The big question is whether the stars are round. If they’re egg-shaped or even little lines, your guiding could be improved. This image here certainly wasn’t my best effort.

An image with elongated stars

Autoguiding accuracy and pixel scale

Your sensor is made up of a dense matrix of pixels. For a small star to elongate, the ray of light coming from that star has to move from one pixel to its neighbour. You start to have a problem if your average guiding error is larger than the angular size of your pixels. If your average error is smaller than this, the light ray won’t hit the next pixel.

So, what does one pixel translate to in terms of arcseconds in the sky? That depends on your pixel size (which can be between around 2µm and 5µm) and your focal length. The formula is 206.265 x pixel size / focal length. Astronomy tools tells me that the “pixel scale” for my refractor and camera works out at 1.4 arcseconds per pixel. My Labradors can whack my tripod with their big waggy tails and shake the scope up to 1.4 arcseconds without damaging my image – whatsoever.

So, if your average guiding accuracy is less than your pixel scale, quit worrying. Your guiding is fine.

Exposure time and seeing

One of the first things you learn when getting into autoguiding is that the atmosphere itself is very dynamic. Look carefully, and it’s like a drunken duck. Pockets of warmer and colder air are swirling and mixing above us all the time. This causes lensing effects that change constantly. In theory, you could have your autoguide system follow all these little wobbles, but it’s a pointless waste of time. The saying in autoguiding is “don’t try to chase the seeing”.

The way to avoid this rabbit hole is to take longer autoguide exposures. This way, your computer will see the average position of your guide star, rather than a swirling, wandering target. Exposures of 2-3 seconds are normally sufficient to achieve this.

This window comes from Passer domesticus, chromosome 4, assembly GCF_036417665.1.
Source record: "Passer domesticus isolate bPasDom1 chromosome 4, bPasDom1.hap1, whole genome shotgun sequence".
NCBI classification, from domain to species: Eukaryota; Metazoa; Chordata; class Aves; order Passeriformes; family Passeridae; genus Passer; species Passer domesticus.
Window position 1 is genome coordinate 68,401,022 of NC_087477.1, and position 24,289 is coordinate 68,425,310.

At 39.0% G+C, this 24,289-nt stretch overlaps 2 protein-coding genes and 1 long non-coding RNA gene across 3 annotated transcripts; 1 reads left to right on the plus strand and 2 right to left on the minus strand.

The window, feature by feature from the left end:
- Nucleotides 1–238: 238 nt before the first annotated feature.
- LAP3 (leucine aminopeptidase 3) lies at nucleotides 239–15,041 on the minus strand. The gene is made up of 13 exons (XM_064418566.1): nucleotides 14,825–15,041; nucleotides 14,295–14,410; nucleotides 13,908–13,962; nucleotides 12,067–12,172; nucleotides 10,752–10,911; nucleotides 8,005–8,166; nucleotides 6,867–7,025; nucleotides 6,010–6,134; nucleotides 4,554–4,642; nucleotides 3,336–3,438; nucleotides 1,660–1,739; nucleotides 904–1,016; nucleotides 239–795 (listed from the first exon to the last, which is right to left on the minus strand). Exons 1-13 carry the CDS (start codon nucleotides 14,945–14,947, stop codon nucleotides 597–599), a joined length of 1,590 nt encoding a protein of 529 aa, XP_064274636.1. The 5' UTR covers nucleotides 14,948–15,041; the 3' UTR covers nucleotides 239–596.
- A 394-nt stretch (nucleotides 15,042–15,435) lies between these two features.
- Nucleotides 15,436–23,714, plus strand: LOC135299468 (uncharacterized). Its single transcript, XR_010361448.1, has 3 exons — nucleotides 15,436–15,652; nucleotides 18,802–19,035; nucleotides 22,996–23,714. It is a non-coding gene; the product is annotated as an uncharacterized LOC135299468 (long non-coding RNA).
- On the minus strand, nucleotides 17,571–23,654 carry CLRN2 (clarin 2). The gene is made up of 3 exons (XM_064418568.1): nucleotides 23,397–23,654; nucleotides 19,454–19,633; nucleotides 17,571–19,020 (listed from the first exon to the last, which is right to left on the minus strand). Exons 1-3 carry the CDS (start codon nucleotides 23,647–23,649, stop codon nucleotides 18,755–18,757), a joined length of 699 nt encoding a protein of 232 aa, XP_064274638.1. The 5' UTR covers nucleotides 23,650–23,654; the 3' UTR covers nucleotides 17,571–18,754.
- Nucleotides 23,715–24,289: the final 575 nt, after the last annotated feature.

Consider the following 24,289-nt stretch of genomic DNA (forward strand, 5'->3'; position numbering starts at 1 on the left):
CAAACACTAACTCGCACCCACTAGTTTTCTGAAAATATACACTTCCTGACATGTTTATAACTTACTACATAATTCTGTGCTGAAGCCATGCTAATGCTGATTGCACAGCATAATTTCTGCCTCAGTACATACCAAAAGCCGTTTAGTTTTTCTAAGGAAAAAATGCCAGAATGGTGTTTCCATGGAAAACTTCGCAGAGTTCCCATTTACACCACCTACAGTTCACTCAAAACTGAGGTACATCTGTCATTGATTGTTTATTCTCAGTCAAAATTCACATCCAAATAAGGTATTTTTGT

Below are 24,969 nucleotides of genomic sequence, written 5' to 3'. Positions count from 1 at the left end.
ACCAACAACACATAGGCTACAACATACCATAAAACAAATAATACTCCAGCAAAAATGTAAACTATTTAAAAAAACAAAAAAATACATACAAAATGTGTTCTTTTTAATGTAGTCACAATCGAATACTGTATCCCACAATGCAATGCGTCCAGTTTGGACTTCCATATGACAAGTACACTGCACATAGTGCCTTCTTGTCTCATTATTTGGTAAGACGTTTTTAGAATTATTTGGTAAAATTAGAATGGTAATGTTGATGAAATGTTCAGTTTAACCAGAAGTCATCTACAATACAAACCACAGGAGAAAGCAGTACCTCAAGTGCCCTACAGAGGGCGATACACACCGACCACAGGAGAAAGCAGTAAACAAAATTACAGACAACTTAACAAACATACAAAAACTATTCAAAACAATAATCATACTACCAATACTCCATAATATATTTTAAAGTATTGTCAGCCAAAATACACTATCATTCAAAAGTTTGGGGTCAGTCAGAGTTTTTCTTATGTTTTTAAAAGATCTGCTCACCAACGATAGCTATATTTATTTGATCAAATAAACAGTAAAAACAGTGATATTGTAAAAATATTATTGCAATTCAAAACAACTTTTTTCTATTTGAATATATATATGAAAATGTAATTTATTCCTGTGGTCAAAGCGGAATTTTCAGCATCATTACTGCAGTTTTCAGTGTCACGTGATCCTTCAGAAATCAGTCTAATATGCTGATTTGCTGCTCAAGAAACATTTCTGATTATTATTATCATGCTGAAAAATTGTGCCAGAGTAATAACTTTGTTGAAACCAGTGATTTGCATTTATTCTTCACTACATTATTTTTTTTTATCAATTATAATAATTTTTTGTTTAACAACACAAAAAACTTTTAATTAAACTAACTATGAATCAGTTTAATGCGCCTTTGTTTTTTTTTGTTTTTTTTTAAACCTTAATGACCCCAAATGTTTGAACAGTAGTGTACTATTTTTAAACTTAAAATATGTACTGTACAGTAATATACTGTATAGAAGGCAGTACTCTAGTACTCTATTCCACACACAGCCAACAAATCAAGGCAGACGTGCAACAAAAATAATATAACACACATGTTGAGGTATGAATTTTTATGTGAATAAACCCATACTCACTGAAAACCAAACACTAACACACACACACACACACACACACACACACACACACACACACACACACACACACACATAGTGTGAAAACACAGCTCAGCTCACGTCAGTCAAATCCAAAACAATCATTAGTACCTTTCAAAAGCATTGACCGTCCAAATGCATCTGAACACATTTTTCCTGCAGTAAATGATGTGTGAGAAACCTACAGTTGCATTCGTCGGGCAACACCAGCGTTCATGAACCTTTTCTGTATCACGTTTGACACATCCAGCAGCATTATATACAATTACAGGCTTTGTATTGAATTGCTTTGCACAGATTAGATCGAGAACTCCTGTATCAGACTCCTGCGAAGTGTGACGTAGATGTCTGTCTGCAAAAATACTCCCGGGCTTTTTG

Seeing and autoguiding accuracy

While we’re on the subject of seeing, it’s pretty obvious that poor atmospheric conditions are going to muck up your image. But image degradation resulting from poor seeing is far more significant than image degradation from poor guiding.

I’ve used criteria from https://astronomy.tools/calculators/ccd_suitability. On a night with “OK” seeing conditions, the “full-width half-maximum” size of a star (that is, the amount the point source light gets smeared into a blob) can be between 2 and 4 arcseconds. So even if I have perfect guiding, my rig, with its 1.4 arcseconds per pixel, just can’t get a star onto a single pixel. I’d need a night with “exceptional seeing” (between 0.5 and 1 arcseconds FWHM) to be able to achieve that.

Of course, this seeing error will be equally spread between RA and Dec axes. So those stars will still look round, just larger. Add a little poor guiding to the mix and they’ll go a bit egg-shaped, but the worse the seeing the less obvious it will be.

The proof is in the pudding

The final test of your guiding is the image itself. Take a deep breath, make sure nobody is watching, and zoom in to a single star in the centre of the image. Make sure it’s not a double star! If it’s round, you can relax. Your guiding is good enough!

Here’s one of my 5-minute images, taken while hunting an asteroid. It’s zoomed in way too far, but I reckon those stars are round enough. Except for the target, of course.

Asteroid moving through a star field

Stop worrying and start imaging

Once you have got the best result for your image you can stop worrying about getting more performance out of your autoguide system. You’ll spend more time imaging and less time worrying.